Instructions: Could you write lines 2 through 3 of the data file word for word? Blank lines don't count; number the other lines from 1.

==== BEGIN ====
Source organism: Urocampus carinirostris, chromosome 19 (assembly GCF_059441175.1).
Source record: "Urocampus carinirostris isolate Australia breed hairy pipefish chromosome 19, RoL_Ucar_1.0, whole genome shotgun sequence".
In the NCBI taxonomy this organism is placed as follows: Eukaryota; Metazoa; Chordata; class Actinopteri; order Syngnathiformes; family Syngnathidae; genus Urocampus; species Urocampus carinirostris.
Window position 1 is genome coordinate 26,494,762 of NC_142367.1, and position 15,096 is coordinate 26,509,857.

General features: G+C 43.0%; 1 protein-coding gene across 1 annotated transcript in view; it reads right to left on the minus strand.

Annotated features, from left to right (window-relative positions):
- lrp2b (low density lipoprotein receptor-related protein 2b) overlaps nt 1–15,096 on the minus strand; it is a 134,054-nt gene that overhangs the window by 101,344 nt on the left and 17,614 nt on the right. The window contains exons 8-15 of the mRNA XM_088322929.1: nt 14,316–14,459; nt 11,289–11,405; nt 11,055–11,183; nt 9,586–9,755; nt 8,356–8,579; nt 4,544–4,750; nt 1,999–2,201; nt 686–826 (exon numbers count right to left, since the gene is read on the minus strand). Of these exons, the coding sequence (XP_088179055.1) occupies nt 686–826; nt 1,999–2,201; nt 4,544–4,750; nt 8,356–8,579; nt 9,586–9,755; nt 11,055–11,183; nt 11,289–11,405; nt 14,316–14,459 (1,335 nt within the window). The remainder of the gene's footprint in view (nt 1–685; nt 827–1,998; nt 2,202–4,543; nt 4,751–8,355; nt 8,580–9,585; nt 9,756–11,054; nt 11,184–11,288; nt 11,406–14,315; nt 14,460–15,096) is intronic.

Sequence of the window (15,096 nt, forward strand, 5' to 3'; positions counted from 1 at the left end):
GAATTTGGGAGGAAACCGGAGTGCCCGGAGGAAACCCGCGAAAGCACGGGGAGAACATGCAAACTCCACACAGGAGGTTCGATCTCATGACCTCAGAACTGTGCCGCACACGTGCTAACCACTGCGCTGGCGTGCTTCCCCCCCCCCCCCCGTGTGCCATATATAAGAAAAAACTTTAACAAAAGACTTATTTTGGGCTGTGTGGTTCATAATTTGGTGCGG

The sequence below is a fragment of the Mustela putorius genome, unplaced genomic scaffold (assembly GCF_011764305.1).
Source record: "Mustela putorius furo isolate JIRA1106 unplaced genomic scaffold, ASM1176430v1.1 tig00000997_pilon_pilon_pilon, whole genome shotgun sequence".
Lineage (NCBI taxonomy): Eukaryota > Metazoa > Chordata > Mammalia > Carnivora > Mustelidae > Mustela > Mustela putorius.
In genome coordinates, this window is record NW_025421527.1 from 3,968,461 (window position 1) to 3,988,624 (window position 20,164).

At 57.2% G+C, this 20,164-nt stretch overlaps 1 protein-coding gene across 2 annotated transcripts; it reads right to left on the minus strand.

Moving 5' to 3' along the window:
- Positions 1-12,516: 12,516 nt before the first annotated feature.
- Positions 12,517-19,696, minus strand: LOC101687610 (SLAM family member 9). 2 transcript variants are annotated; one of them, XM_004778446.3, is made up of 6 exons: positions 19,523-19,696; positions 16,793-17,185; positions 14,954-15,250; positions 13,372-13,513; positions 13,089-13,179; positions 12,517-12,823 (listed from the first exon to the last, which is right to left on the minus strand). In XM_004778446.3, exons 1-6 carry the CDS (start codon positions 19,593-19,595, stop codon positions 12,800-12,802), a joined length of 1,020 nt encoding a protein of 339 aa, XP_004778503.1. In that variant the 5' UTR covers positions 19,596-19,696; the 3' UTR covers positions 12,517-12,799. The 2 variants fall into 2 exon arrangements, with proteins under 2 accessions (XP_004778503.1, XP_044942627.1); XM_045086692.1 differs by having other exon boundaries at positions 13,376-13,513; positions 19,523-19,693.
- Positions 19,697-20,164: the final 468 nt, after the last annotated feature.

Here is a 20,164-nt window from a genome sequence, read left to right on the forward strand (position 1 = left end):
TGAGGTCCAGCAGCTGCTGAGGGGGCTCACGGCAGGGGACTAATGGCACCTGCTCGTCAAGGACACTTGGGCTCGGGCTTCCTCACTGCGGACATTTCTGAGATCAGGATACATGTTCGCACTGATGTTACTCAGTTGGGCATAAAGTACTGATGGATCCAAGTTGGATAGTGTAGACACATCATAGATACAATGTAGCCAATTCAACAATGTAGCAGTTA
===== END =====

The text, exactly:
Source record: "Urocampus carinirostris isolate Australia breed hairy pipefish chromosome 19, RoL_Ucar_1.0, whole genome shotgun sequence".
In the NCBI taxonomy this organism is placed as follows: Eukaryota; Metazoa; Chordata; class Actinopteri; order Syngnathiformes; family Syngnathidae; genus Urocampus; species Urocampus carinirostris.